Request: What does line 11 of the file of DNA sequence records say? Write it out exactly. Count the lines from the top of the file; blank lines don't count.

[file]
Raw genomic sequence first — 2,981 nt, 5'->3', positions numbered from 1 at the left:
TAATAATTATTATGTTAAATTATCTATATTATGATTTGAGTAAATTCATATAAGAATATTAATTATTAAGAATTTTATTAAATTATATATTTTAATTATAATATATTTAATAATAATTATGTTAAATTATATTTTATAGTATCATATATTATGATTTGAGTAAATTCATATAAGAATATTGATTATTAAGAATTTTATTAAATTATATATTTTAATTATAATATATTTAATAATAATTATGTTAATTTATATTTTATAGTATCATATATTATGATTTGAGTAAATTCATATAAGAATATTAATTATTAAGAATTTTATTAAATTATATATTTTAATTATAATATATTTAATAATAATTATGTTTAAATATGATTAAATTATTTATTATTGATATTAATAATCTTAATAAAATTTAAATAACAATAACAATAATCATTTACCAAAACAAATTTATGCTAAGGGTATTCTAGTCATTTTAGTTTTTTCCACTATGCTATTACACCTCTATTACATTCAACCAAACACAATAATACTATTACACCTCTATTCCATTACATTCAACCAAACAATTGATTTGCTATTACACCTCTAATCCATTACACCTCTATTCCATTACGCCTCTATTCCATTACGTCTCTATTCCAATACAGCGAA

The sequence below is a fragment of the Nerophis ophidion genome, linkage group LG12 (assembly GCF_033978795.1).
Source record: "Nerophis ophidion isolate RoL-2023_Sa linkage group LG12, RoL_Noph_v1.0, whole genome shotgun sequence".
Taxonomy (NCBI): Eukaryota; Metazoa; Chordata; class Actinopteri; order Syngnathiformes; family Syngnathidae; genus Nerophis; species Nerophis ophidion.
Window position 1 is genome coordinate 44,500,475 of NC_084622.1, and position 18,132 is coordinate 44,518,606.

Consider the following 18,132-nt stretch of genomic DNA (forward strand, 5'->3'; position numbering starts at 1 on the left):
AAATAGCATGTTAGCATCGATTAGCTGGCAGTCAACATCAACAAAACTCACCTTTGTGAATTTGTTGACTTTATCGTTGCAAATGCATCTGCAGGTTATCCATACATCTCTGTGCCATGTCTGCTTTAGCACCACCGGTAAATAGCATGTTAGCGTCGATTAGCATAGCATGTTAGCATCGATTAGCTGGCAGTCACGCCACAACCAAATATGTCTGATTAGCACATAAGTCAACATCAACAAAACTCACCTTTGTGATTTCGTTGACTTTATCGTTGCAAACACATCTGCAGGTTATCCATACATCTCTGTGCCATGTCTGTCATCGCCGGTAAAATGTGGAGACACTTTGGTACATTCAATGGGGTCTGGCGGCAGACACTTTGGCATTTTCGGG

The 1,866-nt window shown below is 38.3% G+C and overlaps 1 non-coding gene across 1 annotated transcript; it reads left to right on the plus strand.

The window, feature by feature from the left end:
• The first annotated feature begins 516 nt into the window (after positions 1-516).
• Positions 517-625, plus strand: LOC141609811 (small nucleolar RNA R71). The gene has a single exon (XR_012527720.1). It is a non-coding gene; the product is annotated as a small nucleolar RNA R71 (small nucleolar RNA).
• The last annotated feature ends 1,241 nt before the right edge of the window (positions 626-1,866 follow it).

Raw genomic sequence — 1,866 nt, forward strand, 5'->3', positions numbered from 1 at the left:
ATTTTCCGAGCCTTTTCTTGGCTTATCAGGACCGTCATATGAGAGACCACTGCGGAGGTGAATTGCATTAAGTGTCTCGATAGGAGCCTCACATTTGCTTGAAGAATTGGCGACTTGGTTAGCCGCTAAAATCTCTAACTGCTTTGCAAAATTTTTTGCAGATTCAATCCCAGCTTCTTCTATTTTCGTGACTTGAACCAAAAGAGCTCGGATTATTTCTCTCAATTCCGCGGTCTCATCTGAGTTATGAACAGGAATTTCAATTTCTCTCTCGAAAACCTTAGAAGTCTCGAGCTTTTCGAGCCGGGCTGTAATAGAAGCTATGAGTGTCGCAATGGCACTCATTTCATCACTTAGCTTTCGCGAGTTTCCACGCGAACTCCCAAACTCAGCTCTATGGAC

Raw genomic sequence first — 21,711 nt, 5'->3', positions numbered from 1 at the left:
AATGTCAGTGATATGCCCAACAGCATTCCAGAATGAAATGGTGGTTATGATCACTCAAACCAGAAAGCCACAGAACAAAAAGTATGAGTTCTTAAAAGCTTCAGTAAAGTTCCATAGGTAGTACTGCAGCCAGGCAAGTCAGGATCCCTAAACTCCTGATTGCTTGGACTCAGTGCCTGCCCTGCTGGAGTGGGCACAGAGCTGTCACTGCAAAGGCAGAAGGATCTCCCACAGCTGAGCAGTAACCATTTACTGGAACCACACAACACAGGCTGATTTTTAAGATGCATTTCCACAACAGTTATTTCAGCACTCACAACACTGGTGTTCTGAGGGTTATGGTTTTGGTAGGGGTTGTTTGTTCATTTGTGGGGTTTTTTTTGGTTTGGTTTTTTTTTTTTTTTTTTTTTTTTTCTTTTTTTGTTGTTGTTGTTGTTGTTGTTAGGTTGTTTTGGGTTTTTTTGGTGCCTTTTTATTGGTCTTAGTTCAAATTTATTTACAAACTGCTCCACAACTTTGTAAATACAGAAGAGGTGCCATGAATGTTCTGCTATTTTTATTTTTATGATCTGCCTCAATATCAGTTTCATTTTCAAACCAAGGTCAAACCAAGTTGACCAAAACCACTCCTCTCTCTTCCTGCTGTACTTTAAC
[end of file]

• The first annotated feature begins 516 nt into the window (after positions 1-516).